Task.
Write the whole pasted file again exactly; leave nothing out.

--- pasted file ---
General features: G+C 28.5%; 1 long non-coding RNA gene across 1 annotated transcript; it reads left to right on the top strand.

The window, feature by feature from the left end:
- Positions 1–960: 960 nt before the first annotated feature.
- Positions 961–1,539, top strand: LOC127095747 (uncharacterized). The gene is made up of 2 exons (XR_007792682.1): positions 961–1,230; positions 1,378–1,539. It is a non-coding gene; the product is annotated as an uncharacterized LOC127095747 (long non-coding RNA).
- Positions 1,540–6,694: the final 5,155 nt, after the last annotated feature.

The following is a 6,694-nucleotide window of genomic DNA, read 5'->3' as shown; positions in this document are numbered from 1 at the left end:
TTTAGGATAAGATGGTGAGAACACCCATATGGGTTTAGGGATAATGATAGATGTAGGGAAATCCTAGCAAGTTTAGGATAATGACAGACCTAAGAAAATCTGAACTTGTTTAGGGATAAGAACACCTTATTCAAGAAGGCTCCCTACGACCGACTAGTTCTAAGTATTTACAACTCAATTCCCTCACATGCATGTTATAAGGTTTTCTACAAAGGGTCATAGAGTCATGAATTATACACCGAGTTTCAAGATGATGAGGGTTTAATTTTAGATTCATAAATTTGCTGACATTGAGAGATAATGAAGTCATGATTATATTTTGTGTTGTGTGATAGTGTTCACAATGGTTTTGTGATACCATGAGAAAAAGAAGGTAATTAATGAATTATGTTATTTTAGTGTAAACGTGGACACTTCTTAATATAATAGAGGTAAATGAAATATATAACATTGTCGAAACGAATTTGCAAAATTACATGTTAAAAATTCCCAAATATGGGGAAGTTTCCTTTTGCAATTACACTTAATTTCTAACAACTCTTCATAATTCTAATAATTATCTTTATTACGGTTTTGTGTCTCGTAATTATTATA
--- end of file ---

General features: G+C 28.5%; 1 long non-coding RNA gene across 1 annotated transcript; it reads left to right on the top strand.

The window, feature by feature from the left end:
- Positions 1–960: 960 nt before the first annotated feature.
- Positions 961–1,539, top strand: LOC127095747 (uncharacterized). The gene is made up of 2 exons (XR_007792682.1): positions 961–1,230; positions 1,378–1,539. It is a non-coding gene; the product is annotated as an uncharacterized LOC127095747 (long non-coding RNA).
- Positions 1,540–6,694: the final 5,155 nt, after the last annotated feature.

The following is a 6,694-nucleotide window of genomic DNA, read 5'->3' as shown; positions in this document are numbered from 1 at the left end:
TTTAGGATAAGATGGTGAGAACACCCATATGGGTTTAGGGATAATGATAGATGTAGGGAAATCCTAGCAAGTTTAGGATAATGACAGACCTAAGAAAATCTGAACTTGTTTAGGGATAAGAACACCTTATTCAAGAAGGCTCCCTACGACCGACTAGTTCTAAGTATTTACAACTCAATTCCCTCACATGCATGTTATAAGGTTTTCTACAAAGGGTCATAGAGTCATGAATTATACACCGAGTTTCAAGATGATGAGGGTTTAATTTTAGATTCATAAATTTGCTGACATTGAGAGATAATGAAGTCATGATTATATTTTGTGTTGTGTGATAGTGTTCACAATGGTTTTGTGATACCATGAGAAAAAGAAGGTAATTAATGAATTATGTTATTTTAGTGTAAACGTGGACACTTCTTAATATAATAGAGGTAAATGAAATATATAACATTGTCGAAACGAATTTGCAAAATTACATGTTAAAAATTCCCAAATATGGGGAAGTTTCCTTTTGCAATTACACTTAATTTCTAACAACTCTTCATAATTCTAATAATTATCTTTATTACGGTTTTGTGTCTCGTAATTATTATA